Good luck if you try to survive with English only in Spain, Italy or (heavens beware) France!


I spent 3 months in Spain and Italy and did just fine. It helps to grease the wheels a little bit with some attempts at phrase book type conversation before apologizing and asking to switch to English. The only place I really had trouble was on a road trip through Basque country. There I had to resort to my (extremely rusty) French. I hadn't bothered to buy a Basque phrase book...

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Postby JR8 » Fri, 02 Dec 2011 9:34 pm

poodlek wrote:I spent 3 months in Spain and Italy and did just fine. It helps to grease the wheels a little bit with some attempts at phrase book type conversation before apologizing and asking to switch to English. The only place I really had trouble was on a road trip through Basque country. There I had to resort to my (extremely rusty) French. I hadn't bothered to buy a Basque phrase book...


Trivia time:

Basque is closely tied with Cornish, apparently.

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Postby poodlek » Fri, 02 Dec 2011 9:39 pm

JR8 wrote:
poodlek wrote:I spent 3 months in Spain and Italy and did just fine. It helps to grease the wheels a little bit with some attempts at phrase book type conversation before apologizing and asking to switch to English. The only place I really had trouble was on a road trip through Basque country. There I had to resort to my (extremely rusty) French. I hadn't bothered to buy a Basque phrase book...


Trivia time:

Basque is closely tied with Cornish, apparently.


No kidding! No wonder I felt so at home ;-) (although I'm about 10th gen. Canadian my ancestors come from Devon and Cornwall)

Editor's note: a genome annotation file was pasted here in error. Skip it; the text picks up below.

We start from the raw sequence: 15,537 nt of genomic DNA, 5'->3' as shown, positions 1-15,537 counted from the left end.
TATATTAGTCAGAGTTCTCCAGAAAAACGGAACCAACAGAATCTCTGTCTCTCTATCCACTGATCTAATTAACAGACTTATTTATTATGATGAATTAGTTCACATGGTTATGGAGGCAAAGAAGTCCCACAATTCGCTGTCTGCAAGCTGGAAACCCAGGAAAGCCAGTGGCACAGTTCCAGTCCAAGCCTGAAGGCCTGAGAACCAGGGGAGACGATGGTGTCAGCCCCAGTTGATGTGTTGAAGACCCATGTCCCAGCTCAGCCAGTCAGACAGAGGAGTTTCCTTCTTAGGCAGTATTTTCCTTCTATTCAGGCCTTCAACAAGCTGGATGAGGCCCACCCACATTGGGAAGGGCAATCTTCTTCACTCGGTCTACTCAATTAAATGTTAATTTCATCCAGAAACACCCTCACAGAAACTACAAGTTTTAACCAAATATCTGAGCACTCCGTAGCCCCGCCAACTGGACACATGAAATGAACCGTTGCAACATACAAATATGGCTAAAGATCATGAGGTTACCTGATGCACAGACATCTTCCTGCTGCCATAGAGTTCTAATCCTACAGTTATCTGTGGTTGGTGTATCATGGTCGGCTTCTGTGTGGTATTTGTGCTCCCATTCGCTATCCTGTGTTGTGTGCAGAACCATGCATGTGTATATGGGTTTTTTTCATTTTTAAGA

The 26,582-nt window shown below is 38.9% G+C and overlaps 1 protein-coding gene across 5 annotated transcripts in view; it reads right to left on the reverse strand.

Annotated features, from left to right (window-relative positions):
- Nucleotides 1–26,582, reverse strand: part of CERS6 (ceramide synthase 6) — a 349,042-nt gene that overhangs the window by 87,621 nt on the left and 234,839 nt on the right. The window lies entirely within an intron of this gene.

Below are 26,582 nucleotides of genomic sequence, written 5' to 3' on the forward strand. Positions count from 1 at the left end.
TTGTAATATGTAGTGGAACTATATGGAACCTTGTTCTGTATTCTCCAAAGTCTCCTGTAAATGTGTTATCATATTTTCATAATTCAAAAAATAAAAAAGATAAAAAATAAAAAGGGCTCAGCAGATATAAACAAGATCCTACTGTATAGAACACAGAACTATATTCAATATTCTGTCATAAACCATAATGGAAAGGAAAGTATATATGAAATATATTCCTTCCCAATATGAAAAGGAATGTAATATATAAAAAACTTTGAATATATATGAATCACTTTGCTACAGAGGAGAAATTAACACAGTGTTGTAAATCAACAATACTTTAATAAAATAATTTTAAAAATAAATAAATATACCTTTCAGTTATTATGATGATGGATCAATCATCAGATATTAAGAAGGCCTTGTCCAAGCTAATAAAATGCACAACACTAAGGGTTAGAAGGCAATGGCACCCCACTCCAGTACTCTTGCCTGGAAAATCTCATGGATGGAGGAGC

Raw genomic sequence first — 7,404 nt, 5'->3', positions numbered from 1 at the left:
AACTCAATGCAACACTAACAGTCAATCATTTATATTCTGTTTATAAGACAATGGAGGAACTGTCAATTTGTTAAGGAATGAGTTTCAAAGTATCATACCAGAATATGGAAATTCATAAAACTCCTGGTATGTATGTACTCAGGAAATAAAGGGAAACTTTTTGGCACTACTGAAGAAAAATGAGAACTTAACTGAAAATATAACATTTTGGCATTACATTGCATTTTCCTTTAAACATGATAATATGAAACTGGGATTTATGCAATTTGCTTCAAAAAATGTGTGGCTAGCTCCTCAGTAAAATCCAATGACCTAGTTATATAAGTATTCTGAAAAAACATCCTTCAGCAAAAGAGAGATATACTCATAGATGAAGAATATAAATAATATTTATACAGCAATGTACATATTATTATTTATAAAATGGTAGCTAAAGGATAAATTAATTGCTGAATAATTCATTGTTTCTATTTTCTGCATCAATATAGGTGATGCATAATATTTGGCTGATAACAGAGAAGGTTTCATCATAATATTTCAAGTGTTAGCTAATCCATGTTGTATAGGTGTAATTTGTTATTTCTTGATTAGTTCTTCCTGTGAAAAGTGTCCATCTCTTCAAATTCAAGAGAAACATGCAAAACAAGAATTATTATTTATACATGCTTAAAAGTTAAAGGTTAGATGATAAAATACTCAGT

Seriously though, the written language looks like alphabet soup. Does anyone still speak Cornish?

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Postby x9200 » Fri, 02 Dec 2011 9:55 pm

JR8 wrote:Anyway. You've seen my comments about most people I meet not speaking any English... so I won't labour the point again!

I think it is the generation thing. IMHO a generation ago hardly anybody spoke English in Central Europe but also in BRD - at least that was my impression. My first foreigner language is German but it is now practically extinct. 15y ago I was already more into English and clearly remember my surprise when I could use it to communicate buying something in Saturn. But at that time it was not so common and the guy helping me was rather young, Now I don't know any German who does not speak good English but all the guys are either the younger generation or highly educated.

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Postby JR8 » Fri, 02 Dec 2011 10:13 pm

poodlek wrote:
JR8 wrote:
poodlek wrote:I spent 3 months in Spain and Italy and did just fine. It helps to grease the wheels a little bit with some attempts at phrase book type conversation before apologizing and asking to switch to English. The only place I really had trouble was on a road trip through Basque country. There I had to resort to my (extremely rusty) French. I hadn't bothered to buy a Basque phrase book...


Trivia time:

Basque is closely tied with Cornish, apparently.


No kidding! No wonder I felt so at home ;-) (although I'm about 10th gen. Canadian my ancestors come from Devon and Cornwall)
Seriously though, the written language looks like alphabet soup. Does anyone still speak Cornish?


Not kidding!
http://en.wikipedia.org/wiki/Cornish_language

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Postby beppi » Fri, 02 Dec 2011 10:25 pm

JR8 wrote:Basque is closely tied with Cornish, apparently.


My god, why are you constantly posting irrelevant (and in some cases wrong) information like this?!?

Cornish is a (dead but then revived by a few hobbiers) Celtic Language (like Gaelic, Welsh, etc.) and part of the Indo-European language family.
Basque is not replated to any other known language and probably a relict of what people spoke before the Indo-Europeans came from the Middle East approx. 10000 years ago.

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Just saying...

Postby farlene » Wed, 14 Dec 2011 10:00 am

I know I’m a little late for this but I just got to say something and I reckon I’ll be “slammed”